Again, this is only based on my plan, although I found my wife’s numbers to be similar. If you are lucky to have no-questions-asked insurance with high limits and you are in below-average health, it might be good to use your group plan. But if you are looking for extra coverage for a guaranteed period of time and are at least relatively healthy, it’s probably just as cheap if not cheaper to go with an individual plan. If you are an older worker, things may tilt back in favor to group life, but I haven’t run those numbers. In any case, it’s worth a comparison before your next Open Enrollment period.

We used to just buy some extra coverage from work due to the convenience factor, but why pay more when I could both save money and have a better, portable plan?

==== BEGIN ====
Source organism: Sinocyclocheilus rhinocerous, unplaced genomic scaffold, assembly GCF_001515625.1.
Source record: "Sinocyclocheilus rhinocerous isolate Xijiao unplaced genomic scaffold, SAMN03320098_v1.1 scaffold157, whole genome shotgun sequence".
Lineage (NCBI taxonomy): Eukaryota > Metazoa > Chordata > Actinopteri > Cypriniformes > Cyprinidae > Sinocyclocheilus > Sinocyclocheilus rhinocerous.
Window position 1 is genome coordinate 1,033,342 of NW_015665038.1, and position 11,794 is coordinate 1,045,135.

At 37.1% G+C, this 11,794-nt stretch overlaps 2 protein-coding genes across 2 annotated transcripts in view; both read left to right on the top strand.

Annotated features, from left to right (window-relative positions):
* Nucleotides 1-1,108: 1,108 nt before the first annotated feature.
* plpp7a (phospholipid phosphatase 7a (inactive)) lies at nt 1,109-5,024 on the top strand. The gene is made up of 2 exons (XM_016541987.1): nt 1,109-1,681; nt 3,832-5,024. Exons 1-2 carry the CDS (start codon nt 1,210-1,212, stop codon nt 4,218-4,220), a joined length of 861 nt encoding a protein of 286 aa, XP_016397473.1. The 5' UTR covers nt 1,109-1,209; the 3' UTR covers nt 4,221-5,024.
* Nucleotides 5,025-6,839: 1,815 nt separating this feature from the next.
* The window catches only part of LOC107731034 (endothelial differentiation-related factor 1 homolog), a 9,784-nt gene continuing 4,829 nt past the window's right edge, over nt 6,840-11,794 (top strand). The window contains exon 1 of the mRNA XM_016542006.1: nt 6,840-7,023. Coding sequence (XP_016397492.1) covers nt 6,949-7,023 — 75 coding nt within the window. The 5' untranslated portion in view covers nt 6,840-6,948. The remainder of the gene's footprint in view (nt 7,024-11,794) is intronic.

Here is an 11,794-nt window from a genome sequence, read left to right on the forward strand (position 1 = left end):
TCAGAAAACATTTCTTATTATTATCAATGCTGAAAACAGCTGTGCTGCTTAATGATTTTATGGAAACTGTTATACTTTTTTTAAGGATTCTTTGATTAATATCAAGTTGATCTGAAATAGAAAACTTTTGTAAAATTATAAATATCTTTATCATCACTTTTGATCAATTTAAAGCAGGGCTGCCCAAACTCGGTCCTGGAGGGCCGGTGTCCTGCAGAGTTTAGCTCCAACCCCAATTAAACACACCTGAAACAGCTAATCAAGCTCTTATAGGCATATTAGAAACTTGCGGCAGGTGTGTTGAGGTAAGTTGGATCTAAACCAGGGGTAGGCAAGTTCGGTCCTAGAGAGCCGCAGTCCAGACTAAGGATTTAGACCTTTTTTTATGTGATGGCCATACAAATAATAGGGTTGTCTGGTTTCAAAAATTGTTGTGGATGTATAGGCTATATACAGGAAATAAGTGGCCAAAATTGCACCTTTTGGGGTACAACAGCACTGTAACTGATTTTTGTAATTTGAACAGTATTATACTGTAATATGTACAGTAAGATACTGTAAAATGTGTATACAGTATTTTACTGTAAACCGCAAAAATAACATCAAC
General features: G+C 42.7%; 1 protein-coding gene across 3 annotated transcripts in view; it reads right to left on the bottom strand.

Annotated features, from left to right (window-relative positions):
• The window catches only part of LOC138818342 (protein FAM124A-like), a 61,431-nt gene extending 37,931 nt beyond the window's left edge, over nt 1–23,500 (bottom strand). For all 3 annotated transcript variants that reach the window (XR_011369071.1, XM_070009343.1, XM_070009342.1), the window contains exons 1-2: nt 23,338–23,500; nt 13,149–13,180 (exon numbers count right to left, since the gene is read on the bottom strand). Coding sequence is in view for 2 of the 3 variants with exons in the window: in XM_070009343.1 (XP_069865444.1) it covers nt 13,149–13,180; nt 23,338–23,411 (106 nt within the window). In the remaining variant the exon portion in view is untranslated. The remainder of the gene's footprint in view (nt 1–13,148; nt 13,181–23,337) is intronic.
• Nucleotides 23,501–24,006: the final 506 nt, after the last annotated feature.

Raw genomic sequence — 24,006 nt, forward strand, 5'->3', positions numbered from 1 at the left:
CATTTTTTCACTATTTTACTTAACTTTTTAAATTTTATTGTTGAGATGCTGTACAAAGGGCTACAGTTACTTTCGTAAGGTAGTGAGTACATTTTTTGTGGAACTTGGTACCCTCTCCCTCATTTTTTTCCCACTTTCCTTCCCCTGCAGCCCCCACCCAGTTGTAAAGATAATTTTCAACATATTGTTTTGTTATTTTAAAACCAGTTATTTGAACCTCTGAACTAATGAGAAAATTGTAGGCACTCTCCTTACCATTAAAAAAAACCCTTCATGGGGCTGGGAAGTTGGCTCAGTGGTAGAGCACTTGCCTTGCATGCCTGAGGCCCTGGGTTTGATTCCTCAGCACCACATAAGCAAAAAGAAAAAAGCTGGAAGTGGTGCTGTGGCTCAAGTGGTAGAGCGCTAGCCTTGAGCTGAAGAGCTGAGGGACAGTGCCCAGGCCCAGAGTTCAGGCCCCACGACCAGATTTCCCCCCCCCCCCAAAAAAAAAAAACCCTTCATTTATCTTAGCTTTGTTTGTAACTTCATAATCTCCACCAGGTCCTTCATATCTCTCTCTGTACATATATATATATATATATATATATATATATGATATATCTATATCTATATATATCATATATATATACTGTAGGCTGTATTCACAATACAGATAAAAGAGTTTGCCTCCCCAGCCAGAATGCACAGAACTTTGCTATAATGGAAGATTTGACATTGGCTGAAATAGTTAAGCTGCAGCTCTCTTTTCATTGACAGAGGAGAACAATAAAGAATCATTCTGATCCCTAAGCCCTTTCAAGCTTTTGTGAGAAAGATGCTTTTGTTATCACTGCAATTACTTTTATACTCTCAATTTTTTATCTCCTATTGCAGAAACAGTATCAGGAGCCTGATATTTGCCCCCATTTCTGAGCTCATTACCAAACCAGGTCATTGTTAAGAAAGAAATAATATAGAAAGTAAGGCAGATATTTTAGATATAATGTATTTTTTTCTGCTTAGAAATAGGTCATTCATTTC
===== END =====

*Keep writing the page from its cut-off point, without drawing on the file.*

Comments

  1. Have you ever looked into disability insurance? what do you think?

  2. ah, good question Bob. I’ve been looking into it myself a little bit, and I’ve been waiting for Jonathan to someday talk about it!

  3. What about the differences between term vs. whole life insurance? This has been a topic I’ve avoided but now that I have a wife and kid I’m starting to take it more seriously. Right now all I have is my job’s group policy plus Accident Death and Dismemberment.

  4. Have you considered EIUL: Equity Indexed Universal Life Insurance?
    I would like to know your opinion about EIUL in future insurance related articles.

    Thank you,

  5. Buying extra group life insurance is really easy, but makes sense to compare what you would pay for extra group life versus getting your own policy.